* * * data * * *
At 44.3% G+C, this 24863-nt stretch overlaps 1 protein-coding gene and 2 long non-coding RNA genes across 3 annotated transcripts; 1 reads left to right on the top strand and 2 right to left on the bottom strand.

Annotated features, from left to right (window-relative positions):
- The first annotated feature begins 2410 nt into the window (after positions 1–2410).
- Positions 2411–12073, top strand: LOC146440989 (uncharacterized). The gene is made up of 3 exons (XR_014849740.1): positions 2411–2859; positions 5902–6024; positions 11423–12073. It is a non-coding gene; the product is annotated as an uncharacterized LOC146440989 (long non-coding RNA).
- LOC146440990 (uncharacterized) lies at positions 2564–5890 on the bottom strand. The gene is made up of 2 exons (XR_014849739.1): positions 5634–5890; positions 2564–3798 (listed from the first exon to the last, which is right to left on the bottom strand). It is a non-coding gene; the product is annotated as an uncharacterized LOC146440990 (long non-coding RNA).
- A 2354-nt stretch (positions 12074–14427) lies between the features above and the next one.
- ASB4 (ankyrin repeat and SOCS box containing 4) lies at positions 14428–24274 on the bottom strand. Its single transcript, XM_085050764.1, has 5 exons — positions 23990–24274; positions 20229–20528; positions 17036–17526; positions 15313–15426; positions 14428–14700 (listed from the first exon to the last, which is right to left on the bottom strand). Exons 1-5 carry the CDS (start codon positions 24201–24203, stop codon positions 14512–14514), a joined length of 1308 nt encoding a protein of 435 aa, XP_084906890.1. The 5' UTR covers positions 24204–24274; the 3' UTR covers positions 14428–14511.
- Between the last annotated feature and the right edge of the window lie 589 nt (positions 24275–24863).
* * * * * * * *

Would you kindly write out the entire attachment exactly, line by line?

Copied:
At 44.3% G+C, this 24863-nt stretch overlaps 1 protein-coding gene and 2 long non-coding RNA genes across 3 annotated transcripts; 1 reads left to right on the top strand and 2 right to left on the bottom strand.

Annotated features, from left to right (window-relative positions):
- The first annotated feature begins 2410 nt into the window (after positions 1–2410).
- Positions 2411–12073, top strand: LOC146440989 (uncharacterized). The gene is made up of 3 exons (XR_014849740.1): positions 2411–2859; positions 5902–6024; positions 11423–12073. It is a non-coding gene; the product is annotated as an uncharacterized LOC146440989 (long non-coding RNA).
- LOC146440990 (uncharacterized) lies at positions 2564–5890 on the bottom strand. The gene is made up of 2 exons (XR_014849739.1): positions 5634–5890; positions 2564–3798 (listed from the first exon to the last, which is right to left on the bottom strand). It is a non-coding gene; the product is annotated as an uncharacterized LOC146440990 (long non-coding RNA).
- A 2354-nt stretch (positions 12074–14427) lies between the features above and the next one.
- ASB4 (ankyrin repeat and SOCS box containing 4) lies at positions 14428–24274 on the bottom strand. Its single transcript, XM_085050764.1, has 5 exons — positions 23990–24274; positions 20229–20528; positions 17036–17526; positions 15313–15426; positions 14428–14700 (listed from the first exon to the last, which is right to left on the bottom strand). Exons 1-5 carry the CDS (start codon positions 24201–24203, stop codon positions 14512–14514), a joined length of 1308 nt encoding a protein of 435 aa, XP_084906890.1. The 5' UTR covers positions 24204–24274; the 3' UTR covers positions 14428–14511.
- Between the last annotated feature and the right edge of the window lie 589 nt (positions 24275–24863).